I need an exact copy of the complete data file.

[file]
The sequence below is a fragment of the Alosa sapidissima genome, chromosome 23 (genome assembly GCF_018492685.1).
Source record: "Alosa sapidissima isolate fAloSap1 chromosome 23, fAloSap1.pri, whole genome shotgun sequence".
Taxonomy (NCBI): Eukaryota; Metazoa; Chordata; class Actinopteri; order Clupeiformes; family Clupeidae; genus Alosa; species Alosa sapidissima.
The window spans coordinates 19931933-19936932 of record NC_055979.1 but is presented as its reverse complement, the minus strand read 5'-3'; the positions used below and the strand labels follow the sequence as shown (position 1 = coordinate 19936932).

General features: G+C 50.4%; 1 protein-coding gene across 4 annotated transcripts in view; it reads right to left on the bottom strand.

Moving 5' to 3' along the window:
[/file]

The sequence below is a fragment of the Alosa sapidissima genome, chromosome 23 (genome assembly GCF_018492685.1).
Source record: "Alosa sapidissima isolate fAloSap1 chromosome 23, fAloSap1.pri, whole genome shotgun sequence".
Taxonomy (NCBI): Eukaryota; Metazoa; Chordata; class Actinopteri; order Clupeiformes; family Clupeidae; genus Alosa; species Alosa sapidissima.
The window spans coordinates 19931933-19936932 of record NC_055979.1 but is presented as its reverse complement, the minus strand read 5'-3'; the positions used below and the strand labels follow the sequence as shown (position 1 = coordinate 19936932).

General features: G+C 50.4%; 1 protein-coding gene across 4 annotated transcripts in view; it reads right to left on the bottom strand.

Moving 5' to 3' along the window: